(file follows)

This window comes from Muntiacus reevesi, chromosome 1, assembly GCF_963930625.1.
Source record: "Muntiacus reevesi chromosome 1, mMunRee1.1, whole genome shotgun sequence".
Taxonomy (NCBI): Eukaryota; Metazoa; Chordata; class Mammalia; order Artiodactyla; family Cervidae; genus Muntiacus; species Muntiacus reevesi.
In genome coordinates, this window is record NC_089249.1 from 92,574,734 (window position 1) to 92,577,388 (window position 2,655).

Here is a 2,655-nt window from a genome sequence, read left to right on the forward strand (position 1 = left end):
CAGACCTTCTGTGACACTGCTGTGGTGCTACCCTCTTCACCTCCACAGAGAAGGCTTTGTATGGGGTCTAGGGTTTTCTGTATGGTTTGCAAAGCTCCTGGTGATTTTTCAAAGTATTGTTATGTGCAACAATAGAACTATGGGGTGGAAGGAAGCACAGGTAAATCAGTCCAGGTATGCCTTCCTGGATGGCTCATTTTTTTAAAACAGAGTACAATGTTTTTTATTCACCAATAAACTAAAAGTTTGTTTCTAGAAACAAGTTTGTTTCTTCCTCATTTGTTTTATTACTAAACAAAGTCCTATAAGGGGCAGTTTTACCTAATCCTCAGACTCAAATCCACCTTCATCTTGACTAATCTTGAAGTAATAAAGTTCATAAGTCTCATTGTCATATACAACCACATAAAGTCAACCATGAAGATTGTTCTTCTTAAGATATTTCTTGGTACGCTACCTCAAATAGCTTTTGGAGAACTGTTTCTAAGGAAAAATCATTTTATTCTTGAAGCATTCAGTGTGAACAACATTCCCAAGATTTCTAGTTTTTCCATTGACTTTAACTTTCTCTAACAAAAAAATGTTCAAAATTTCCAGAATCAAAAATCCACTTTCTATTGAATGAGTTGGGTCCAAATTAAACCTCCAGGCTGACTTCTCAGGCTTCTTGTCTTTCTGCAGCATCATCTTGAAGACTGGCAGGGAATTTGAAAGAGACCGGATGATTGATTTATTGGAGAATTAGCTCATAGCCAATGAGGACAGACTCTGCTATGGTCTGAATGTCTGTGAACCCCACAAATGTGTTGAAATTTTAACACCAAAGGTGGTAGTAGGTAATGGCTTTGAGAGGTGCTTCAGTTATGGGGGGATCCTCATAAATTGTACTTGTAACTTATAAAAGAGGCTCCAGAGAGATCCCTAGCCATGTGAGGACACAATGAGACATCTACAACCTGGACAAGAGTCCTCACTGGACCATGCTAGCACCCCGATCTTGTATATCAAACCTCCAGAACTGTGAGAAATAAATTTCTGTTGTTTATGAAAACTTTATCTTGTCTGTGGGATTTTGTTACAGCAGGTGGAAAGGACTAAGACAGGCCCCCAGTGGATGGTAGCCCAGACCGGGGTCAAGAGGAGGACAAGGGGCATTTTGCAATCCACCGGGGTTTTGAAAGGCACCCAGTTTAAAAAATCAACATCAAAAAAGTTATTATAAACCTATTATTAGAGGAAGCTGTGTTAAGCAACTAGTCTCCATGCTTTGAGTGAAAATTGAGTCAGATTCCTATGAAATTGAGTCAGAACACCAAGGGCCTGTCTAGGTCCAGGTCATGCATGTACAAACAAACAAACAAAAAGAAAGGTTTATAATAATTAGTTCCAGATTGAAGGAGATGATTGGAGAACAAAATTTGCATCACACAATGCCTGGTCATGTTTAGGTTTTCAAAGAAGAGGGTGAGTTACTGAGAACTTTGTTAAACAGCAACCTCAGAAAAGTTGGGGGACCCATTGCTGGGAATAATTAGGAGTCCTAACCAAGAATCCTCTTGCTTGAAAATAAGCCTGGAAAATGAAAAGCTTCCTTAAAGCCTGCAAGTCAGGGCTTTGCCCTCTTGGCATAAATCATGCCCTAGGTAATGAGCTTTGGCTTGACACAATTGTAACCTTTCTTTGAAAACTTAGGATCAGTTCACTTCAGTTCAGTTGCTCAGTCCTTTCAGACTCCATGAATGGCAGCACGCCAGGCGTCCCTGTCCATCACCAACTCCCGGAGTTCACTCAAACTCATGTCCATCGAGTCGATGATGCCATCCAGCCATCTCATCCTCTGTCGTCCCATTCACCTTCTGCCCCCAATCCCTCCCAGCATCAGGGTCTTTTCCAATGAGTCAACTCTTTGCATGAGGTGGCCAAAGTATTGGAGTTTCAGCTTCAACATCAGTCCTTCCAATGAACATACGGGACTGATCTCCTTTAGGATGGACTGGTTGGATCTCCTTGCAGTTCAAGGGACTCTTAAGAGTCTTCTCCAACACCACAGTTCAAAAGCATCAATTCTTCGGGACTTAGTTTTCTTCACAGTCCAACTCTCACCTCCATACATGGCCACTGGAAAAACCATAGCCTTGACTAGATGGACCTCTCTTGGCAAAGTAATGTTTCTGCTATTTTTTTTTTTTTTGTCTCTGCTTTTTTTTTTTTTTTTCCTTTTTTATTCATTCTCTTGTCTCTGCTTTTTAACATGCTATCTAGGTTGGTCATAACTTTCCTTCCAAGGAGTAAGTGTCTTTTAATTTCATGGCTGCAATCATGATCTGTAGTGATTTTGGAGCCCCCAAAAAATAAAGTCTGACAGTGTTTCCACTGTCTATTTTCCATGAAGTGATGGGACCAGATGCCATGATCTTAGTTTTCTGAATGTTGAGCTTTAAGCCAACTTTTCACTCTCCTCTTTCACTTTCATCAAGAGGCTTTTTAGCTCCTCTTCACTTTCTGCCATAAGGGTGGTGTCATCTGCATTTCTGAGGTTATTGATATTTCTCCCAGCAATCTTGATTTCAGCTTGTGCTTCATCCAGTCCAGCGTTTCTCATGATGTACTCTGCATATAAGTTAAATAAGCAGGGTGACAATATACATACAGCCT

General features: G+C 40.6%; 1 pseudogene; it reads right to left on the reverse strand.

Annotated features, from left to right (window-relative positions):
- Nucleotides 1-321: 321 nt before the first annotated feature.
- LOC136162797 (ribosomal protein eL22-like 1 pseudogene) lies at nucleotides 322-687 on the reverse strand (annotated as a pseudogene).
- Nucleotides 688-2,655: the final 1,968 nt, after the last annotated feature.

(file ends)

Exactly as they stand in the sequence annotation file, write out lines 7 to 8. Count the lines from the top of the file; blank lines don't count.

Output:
General features: G+C 40.6%; 1 pseudogene; it reads right to left on the reverse strand.

Annotated features, from left to right (window-relative positions):